Are You and Your Mouth Ready for Valentine’s Day?

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There are a few definite, known things about Valentine’s Day.


Everyone knows that Valentine’s Day is a day of love, that we are supposed to shower our loved ones in displays of affection, and that we are usually eat an unhealthy amount of chocolate. Some revel in the glory of love while others claim the holiday as a “Hallmark Holiday” constructed to sell candy and cards. No matter how you feel about this holiday and its implications, the truth is that there is a ton of lore and history behind it.

Here are some interesting Valentine’s Day trivia facts you may not be aware of:

  • This year, more than $1 billion will be spent on Valentine’s Day chocolates.
  • John Cadbury, a coffee and tea shop owner in Birmingham England discovered the profitability behind chocolate manufacturing in 1822. Although known for their Easter Crème Eggs, in 1822, his son Richard packaged Cadbury chocolates in the world’s first heart-shaped box.
  • Every year, over 1 billion Valentine’s Day cards are exchanged, making it the second largest seasonal card sending time of the year. It is second only to Christmas.
  • The people who receive the most Valentine’s Day cards are teachers, followed by children, mothers, wives, sweethearts, and pets.
  • Most flowers sold in the United States on Valentine’s Day are imported from South America. 15 percent of American women send themselves flowers on Valentine’s Day.
  • In Victorian times it was considered bad luck to sign a Valentine’s Day card.
  • Many believe the X symbol became synonymous with the kiss in medieval times. People who couldn’t write their names signed in front of a witness with an X. The X was then kissed to show their sincerity.
  • NECCO has been making heart-shaped candies with sweet sayings since 1902!
  • If you’re missing your sweetheart on Valentine’s Day and call them to say “hello”, you can thank Alexander Graham Bell. It was on Valentine’s Day in 1876 that he applied for a patent for the telephone.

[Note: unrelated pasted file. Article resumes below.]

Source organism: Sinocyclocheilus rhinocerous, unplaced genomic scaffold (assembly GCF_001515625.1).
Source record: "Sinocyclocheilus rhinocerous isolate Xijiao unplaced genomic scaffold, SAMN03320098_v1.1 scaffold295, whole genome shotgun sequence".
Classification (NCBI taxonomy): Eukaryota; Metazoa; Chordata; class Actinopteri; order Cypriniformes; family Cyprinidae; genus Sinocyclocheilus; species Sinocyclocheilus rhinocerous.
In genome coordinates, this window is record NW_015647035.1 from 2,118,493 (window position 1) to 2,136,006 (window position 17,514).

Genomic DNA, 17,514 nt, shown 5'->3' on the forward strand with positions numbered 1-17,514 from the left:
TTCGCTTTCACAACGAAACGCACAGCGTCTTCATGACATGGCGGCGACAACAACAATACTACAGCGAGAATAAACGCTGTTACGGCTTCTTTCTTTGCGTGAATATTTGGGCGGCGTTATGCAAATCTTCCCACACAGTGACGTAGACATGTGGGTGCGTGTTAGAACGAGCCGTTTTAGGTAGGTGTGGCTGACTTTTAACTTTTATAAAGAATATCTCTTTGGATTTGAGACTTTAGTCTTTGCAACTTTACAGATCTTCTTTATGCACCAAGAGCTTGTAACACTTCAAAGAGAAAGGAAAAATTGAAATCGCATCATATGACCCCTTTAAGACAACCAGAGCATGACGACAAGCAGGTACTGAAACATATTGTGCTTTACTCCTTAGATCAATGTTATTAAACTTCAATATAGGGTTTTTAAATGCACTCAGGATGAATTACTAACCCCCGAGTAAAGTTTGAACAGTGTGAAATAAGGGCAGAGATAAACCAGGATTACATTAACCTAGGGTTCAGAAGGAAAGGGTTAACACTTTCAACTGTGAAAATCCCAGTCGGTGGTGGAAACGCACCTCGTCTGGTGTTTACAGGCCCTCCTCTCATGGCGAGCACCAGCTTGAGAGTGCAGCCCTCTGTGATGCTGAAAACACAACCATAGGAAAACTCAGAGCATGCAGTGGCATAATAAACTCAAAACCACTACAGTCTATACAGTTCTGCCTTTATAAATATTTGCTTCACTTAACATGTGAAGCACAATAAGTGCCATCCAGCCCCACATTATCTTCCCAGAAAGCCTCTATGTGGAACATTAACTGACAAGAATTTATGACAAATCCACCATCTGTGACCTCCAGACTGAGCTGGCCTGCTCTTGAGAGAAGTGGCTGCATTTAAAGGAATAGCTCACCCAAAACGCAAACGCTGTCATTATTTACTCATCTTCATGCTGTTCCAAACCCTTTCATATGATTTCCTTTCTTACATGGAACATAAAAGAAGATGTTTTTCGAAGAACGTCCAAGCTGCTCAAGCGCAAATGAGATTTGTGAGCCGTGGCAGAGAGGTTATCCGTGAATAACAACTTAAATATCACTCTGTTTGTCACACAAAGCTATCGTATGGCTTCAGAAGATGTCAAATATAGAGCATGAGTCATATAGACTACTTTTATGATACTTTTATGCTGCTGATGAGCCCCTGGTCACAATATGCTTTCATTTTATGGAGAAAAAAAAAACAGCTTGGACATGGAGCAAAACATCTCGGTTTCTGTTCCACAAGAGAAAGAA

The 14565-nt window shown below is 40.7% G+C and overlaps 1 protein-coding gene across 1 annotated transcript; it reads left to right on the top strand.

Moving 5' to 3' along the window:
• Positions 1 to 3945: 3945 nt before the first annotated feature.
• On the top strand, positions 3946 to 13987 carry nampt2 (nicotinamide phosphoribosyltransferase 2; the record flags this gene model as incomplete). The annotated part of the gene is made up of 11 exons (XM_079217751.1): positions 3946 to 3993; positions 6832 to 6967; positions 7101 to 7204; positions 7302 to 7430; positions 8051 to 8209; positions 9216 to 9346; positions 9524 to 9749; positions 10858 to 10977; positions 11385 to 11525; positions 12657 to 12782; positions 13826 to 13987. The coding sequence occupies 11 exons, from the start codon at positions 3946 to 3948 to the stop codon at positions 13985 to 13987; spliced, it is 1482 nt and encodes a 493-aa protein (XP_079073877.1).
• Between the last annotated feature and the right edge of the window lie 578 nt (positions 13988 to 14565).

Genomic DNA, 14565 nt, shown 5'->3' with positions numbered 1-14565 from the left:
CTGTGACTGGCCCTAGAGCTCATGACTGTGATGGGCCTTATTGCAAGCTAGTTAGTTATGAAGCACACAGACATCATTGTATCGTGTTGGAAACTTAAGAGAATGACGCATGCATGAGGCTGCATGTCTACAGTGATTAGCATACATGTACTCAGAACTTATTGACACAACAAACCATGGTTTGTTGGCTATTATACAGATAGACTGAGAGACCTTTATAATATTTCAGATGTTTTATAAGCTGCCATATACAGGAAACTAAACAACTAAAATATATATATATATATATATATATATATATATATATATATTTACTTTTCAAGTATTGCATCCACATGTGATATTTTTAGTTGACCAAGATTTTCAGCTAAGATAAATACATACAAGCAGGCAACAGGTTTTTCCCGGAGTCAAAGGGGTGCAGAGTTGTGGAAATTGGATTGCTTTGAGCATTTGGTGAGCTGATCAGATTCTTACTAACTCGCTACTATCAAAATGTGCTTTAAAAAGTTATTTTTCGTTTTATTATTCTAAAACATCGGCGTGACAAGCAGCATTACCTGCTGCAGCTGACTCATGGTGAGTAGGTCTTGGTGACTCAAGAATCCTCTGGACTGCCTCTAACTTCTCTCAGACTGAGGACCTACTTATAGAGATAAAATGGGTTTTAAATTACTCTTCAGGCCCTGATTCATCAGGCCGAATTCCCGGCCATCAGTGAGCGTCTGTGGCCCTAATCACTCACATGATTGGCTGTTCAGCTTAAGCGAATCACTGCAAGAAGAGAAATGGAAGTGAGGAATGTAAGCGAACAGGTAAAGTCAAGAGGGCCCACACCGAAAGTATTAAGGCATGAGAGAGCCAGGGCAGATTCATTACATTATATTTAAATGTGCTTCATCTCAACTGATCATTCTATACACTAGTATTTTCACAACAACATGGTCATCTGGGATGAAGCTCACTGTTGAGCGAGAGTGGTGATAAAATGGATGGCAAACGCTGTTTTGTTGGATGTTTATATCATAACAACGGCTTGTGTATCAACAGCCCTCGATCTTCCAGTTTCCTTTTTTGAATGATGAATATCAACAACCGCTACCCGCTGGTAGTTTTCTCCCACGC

• Though it is often claimed to be a holiday made up by Hallmark, the greeting card company didn’t produce its first Valentine’s Day card until 1913. This is literally centuries after the first declaration of the official holiday in 1537.
  • In the Middle Ages, young men and women drew names from a bowl to see who would be their Valentine. They would wear this name pinned onto their sleeves for one week for everyone to see. This was the origin of the expression “to wear your heart on your sleeve.”


Now that you are an expert on Valentine’s Day…is your mouth ready? Here are some things you can do to make sure you have a kissable mouth this Valentine’s Day.

  • Valentine’s Day and candy go hand in hand; so while you satisfy your sweet tooth, remember that the bacteria that cause cavities thrive in sugar. If you can’t brush your teeth after a sweet treat, have a glass of water to remove some of that sugar.
  • Drink water often throughout the day. One of the leading causes of bad breath is dry mouth. Drinking plenty of water throughout the day helps to wash food particles out of your mouth and prevents dehydration, a leading cause of bad breath.
  • On the subject of bad breath, be sure to clean or brush your tongue on a daily basis to ensure that your mouth is clean and that your breath is fresh.
  • There are so many choices for toothpaste, it’s hard to know which is right for you. We recommend a toothpaste with fluoride to help fight cavities. Whatever brand you choose, be sure it includes fluoride.
  • Make sure you are brushing properly. Although you probably know you should brush your teeth at least twice a day, if you’re like most people, you don’t give much thought to how to do it. Hold the toothbrush at a 45-degree angle, pointed toward the gum line, and use gentle, short, circular motions. Brush each tooth 10 to 15 times, but don’t overdo it. Overly aggressive brushing can damage teeth and erode your gum line.
  • Floss. It’s simple: flossing fosters healthier teeth and gums. Flossing removes hidden food particles and plaque, a coating of bacteria that forms around the tooth. Flossing also helps prevent periodontal disease, another common cause of bad breath.
  • Mouthwash can be good, but if your mouthwash contains alcohol (as many do) be careful! It can dry out the tissues of your mouth causing damage and a characteristic bad smell.


As you celebrate your love with someone special, remember to also take care of your smile. Happy Valentine’s Day from the team at McGann Facial Design!

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